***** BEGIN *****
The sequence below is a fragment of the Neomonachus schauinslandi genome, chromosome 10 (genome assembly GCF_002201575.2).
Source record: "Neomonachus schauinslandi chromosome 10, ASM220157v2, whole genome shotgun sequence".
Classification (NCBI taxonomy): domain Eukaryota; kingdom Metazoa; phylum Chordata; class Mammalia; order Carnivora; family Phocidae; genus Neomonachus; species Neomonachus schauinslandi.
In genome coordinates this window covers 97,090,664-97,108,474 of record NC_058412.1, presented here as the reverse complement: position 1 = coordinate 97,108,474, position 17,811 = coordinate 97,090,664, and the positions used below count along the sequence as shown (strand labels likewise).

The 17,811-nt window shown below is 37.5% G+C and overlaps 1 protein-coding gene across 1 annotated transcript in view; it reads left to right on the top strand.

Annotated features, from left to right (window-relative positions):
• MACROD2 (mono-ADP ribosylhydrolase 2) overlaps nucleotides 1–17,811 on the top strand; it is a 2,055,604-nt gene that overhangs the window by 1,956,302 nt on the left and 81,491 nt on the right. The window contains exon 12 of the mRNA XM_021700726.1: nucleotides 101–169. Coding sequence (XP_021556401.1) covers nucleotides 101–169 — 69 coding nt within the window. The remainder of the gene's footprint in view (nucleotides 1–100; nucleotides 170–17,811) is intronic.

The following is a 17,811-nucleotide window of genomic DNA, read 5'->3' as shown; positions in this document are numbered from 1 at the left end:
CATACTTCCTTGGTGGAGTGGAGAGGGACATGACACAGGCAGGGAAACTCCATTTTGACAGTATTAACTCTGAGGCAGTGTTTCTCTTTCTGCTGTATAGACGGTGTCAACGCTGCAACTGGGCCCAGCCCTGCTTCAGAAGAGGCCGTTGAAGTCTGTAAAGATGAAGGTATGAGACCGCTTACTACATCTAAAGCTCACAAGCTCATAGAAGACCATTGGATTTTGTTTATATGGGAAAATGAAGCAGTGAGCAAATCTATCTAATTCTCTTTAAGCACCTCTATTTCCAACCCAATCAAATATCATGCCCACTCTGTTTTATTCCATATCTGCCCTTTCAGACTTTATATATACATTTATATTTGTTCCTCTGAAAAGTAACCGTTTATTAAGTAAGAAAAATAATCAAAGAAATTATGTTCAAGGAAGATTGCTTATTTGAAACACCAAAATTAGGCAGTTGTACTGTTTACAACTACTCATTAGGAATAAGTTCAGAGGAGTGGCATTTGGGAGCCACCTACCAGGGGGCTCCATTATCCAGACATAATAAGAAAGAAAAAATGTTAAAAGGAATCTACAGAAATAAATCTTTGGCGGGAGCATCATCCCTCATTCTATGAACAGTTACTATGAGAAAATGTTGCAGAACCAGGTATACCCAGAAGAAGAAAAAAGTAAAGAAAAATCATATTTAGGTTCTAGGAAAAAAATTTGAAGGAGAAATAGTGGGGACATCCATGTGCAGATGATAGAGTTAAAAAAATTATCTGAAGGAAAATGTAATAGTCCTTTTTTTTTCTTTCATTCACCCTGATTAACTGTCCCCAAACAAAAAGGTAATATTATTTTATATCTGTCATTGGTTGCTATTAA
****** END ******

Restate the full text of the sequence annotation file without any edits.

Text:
The sequence below is a fragment of the Neomonachus schauinslandi genome, chromosome 10 (genome assembly GCF_002201575.2).
Source record: "Neomonachus schauinslandi chromosome 10, ASM220157v2, whole genome shotgun sequence".
Classification (NCBI taxonomy): domain Eukaryota; kingdom Metazoa; phylum Chordata; class Mammalia; order Carnivora; family Phocidae; genus Neomonachus; species Neomonachus schauinslandi.
In genome coordinates this window covers 97,090,664-97,108,474 of record NC_058412.1, presented here as the reverse complement: position 1 = coordinate 97,108,474, position 17,811 = coordinate 97,090,664, and the positions used below count along the sequence as shown (strand labels likewise).

The 17,811-nt window shown below is 37.5% G+C and overlaps 1 protein-coding gene across 1 annotated transcript in view; it reads left to right on the top strand.

Annotated features, from left to right (window-relative positions):
• MACROD2 (mono-ADP ribosylhydrolase 2) overlaps nucleotides 1–17,811 on the top strand; it is a 2,055,604-nt gene that overhangs the window by 1,956,302 nt on the left and 81,491 nt on the right. The window contains exon 12 of the mRNA XM_021700726.1: nucleotides 101–169. Coding sequence (XP_021556401.1) covers nucleotides 101–169 — 69 coding nt within the window. The remainder of the gene's footprint in view (nucleotides 1–100; nucleotides 170–17,811) is intronic.

The following is a 17,811-nucleotide window of genomic DNA, read 5'->3' as shown; positions in this document are numbered from 1 at the left end:
CATACTTCCTTGGTGGAGTGGAGAGGGACATGACACAGGCAGGGAAACTCCATTTTGACAGTATTAACTCTGAGGCAGTGTTTCTCTTTCTGCTGTATAGACGGTGTCAACGCTGCAACTGGGCCCAGCCCTGCTTCAGAAGAGGCCGTTGAAGTCTGTAAAGATGAAGGTATGAGACCGCTTACTACATCTAAAGCTCACAAGCTCATAGAAGACCATTGGATTTTGTTTATATGGGAAAATGAAGCAGTGAGCAAATCTATCTAATTCTCTTTAAGCACCTCTATTTCCAACCCAATCAAATATCATGCCCACTCTGTTTTATTCCATATCTGCCCTTTCAGACTTTATATATACATTTATATTTGTTCCTCTGAAAAGTAACCGTTTATTAAGTAAGAAAAATAATCAAAGAAATTATGTTCAAGGAAGATTGCTTATTTGAAACACCAAAATTAGGCAGTTGTACTGTTTACAACTACTCATTAGGAATAAGTTCAGAGGAGTGGCATTTGGGAGCCACCTACCAGGGGGCTCCATTATCCAGACATAATAAGAAAGAAAAAATGTTAAAAGGAATCTACAGAAATAAATCTTTGGCGGGAGCATCATCCCTCATTCTATGAACAGTTACTATGAGAAAATGTTGCAGAACCAGGTATACCCAGAAGAAGAAAAAAGTAAAGAAAAATCATATTTAGGTTCTAGGAAAAAAATTTGAAGGAGAAATAGTGGGGACATCCATGTGCAGATGATAGAGTTAAAAAAATTATCTGAAGGAAAATGTAATAGTCCTTTTTTTTTCTTTCATTCACCCTGATTAACTGTCCCCAAACAAAAAGGTAATATTATTTTATATCTGTCATTGGTTGCTATTAA